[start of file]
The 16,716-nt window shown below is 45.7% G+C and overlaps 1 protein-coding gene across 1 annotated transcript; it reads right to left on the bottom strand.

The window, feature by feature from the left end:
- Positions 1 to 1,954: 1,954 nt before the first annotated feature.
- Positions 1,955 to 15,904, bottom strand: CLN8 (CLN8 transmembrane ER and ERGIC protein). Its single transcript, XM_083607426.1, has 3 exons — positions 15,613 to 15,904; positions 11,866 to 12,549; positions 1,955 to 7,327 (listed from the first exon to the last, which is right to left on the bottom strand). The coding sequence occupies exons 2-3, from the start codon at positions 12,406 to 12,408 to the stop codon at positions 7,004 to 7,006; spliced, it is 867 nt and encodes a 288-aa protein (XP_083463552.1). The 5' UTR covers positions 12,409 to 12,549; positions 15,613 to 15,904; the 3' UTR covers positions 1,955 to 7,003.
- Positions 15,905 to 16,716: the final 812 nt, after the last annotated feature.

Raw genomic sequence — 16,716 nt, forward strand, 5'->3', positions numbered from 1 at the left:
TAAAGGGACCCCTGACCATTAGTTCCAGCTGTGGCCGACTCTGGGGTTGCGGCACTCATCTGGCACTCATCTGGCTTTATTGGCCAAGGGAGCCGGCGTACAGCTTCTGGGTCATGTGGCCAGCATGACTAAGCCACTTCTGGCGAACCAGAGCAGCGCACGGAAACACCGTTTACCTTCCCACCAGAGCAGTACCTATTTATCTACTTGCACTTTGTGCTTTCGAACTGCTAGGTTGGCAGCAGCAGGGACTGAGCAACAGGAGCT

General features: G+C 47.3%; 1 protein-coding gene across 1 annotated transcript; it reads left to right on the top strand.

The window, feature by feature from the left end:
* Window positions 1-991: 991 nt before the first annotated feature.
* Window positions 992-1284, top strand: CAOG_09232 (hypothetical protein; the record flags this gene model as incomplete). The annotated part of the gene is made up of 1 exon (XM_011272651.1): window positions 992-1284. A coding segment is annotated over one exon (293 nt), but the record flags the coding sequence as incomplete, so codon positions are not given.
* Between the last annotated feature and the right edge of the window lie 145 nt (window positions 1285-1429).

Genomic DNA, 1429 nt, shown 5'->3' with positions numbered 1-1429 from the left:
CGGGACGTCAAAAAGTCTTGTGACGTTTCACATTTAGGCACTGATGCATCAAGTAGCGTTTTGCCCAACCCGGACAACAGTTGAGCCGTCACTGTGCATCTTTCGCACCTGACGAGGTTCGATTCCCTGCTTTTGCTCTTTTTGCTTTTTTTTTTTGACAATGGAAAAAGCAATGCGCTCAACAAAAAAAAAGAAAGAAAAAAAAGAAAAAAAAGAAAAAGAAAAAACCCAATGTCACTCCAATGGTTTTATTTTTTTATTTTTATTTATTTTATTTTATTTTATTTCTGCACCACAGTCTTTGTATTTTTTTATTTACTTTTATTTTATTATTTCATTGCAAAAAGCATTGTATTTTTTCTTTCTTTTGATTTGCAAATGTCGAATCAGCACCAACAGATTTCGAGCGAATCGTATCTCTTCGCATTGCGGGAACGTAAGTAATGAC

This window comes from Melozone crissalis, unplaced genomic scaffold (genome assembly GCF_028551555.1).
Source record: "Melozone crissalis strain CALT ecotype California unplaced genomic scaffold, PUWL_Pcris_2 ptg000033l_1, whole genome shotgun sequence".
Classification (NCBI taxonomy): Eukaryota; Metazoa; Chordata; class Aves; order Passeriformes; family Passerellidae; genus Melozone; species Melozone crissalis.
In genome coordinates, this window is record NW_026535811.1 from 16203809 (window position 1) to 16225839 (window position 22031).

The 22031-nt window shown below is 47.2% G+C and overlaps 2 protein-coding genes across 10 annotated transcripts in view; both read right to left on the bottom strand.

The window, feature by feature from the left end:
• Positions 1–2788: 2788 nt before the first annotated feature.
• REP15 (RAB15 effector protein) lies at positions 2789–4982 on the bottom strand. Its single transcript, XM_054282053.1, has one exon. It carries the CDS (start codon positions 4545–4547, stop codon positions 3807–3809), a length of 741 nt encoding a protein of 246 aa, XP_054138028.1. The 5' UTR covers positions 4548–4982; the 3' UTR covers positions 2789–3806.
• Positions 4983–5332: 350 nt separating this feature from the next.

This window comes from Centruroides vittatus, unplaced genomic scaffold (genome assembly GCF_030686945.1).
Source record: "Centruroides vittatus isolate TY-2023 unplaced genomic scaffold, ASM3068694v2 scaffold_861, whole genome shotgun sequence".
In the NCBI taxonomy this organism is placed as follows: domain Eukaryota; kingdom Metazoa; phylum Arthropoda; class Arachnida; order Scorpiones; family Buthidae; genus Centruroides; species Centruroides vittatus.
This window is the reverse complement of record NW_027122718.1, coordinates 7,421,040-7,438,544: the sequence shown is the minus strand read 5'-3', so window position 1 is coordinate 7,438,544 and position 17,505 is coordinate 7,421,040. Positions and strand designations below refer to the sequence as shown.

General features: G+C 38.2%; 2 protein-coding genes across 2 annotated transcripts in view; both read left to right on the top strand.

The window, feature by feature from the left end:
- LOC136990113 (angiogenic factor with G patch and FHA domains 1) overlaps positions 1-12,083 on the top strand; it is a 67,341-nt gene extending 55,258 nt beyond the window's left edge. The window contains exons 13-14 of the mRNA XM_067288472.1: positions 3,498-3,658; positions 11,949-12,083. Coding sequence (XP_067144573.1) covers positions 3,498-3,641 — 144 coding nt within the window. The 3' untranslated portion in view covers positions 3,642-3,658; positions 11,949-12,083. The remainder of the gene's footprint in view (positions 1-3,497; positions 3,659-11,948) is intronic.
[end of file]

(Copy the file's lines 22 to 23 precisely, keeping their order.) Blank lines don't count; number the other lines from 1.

• REP15 (RAB15 effector protein) lies at positions 2789–4982 on the bottom strand. Its single transcript, XM_054282053.1, has one exon. It carries the CDS (start codon positions 4545–4547, stop codon positions 3807–3809), a length of 741 nt encoding a protein of 246 aa, XP_054138028.1. The 5' UTR covers positions 4548–4982; the 3' UTR covers positions 2789–3806.
• Positions 4983–5332: 350 nt separating this feature from the next.